Google Cloud vs. AWS: What You Need To Know

There isn't any question that AWS (Amazon Web Services) has become one of the leading cloud providers, though you'll find many who find equal merit in Google Cloud. The comparisons are sometimes wide on features, yet it ultimately depends on what your business requirements are when faced with making a quick choice.

Google Cloud vs. AWS: What You Need To Know

One thing about AWS is that's more widely available around the world than Google's cloud service. It also offers two features many wish Google Cloud would add: Simple email service and a content delivery network.

With the latter above, it enables you to reach customers in other parts of the world that aren't otherwise reachable using other providers.

Still, Google Cloud does have some advantages over Amazon. One of those is its superior network service due to using their own fiber network. They also don't use gateways through their network, which can sometimes enhance performance.

Nevertheless, AWS still has no peer, even if you need a comparison chart to determine what's really the best for you.

Here's more on Google Cloud vs AWS: What you need to know.

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Amazon has three different pricing tiers based on pay-per-use, reserved instances, or spot instances. You may find some good use choosing the reserved instances plan since it goes by one to three-year payment terms. It could save you some money in the long-term, though spot instances may work better since it goes by supply and demand.

Google Cloud might have a better pricing plan for you since they have more options in the instance paying method. Instances get charged for every minute and rounded up the nearest minute used.

Along with on-demand and sustained usage pricing options, Google offers an inferred instances plan that goes by your estimated use, hence bringing more potential savings.

Storage Capability

Both Amazon and Google provide persistent storage capability, though with different systems. Amazon uses elastic block storage with three different types: Magnetic volumes, SSD volumes for general purpose, and IOPS SSD volumes.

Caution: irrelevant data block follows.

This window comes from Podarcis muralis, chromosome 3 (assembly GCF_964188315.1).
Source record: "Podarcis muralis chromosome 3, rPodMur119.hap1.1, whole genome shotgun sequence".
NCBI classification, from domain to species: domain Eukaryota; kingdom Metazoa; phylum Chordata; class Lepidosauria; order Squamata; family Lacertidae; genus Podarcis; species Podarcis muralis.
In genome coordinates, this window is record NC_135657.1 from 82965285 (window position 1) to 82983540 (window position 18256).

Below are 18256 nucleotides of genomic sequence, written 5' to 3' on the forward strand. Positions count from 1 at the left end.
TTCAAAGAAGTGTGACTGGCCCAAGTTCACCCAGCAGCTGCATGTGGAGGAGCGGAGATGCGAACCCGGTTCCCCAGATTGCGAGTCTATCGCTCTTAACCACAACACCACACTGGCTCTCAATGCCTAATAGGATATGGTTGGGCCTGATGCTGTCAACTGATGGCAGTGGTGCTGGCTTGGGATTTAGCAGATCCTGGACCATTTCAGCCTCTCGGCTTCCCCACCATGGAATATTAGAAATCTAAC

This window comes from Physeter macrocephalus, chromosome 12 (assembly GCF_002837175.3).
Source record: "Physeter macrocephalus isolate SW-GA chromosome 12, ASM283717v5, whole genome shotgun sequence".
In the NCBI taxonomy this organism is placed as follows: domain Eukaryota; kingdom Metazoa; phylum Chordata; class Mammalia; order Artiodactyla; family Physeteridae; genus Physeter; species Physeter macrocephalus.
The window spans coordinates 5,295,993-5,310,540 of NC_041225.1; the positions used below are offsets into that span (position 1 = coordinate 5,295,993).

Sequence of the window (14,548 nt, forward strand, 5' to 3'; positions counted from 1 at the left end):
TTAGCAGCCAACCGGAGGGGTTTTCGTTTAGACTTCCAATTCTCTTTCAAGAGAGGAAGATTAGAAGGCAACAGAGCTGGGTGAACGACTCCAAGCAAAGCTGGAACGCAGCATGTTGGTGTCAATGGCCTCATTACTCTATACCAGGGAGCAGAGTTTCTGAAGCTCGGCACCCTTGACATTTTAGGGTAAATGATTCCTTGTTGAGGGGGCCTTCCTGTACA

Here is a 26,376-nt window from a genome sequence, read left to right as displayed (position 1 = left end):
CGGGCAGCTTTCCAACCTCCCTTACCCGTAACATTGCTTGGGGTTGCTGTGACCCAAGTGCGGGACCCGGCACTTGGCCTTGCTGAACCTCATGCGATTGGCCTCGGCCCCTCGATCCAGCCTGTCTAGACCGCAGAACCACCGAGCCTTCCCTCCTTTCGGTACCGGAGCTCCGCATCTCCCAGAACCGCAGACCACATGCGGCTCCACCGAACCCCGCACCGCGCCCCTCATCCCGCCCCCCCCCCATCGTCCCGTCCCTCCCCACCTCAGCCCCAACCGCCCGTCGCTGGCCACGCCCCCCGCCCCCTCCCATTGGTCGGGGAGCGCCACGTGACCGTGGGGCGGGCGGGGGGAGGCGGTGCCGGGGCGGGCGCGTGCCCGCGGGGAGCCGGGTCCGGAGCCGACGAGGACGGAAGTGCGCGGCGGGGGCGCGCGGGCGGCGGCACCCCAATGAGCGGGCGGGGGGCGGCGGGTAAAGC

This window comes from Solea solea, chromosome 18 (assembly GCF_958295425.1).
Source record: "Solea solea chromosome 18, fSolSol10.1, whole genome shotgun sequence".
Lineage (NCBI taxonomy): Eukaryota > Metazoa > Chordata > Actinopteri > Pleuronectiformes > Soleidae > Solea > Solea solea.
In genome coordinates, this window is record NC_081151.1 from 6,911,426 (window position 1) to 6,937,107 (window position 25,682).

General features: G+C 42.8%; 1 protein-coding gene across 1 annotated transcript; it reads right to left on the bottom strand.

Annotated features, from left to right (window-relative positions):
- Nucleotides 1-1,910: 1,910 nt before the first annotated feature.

These volumes have a 16TB capacity, giving you an incredible amount of storage. With their dedication to security on you data, Amazon uses the latest encryption technology.

For Google's storage, they use both standard and solid-state systems. Each disk gets up to 10TB of storage, which is slightly less than Amazon, yet still great if you're a startup. They take security seriously as well with all your data getting encrypted in transit.

More on Security

With so many people concerned about security in the cloud, it's worth looking closer at what Amazon and Google does to guard your data.

Amazon uses network ACL's (access control lists), as well as security groups that get controlled by permissions. Having this available gives you better ways to assure your data stays safe while you control outgoing and incoming traffic.

At Google, they use a firewall to regulate all outgoing traffic to assure hackers don't infiltrate your data while it's being sent to the cloud.

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Service Level Agreement Comparisons

It's always essential to read the SLA from all cloud providers. Amazon and Google have some similarities in their SLA's, with just two noticeable differences.

At both, you're guaranteed a 99.95% uptime, which is exactly what you want in the best cloud providers. You'll get a 10% service credit from both, with Amazon giving this to you if you have greater than 99% monthly uptime. At Google, your credit occurs if you use between 90%-99% of your uptime rate.

The glaring difference is you get a 30% credit from Amazon if you use less than 99% of uptime, and Google gives you a 50% credit if using less than 95%.

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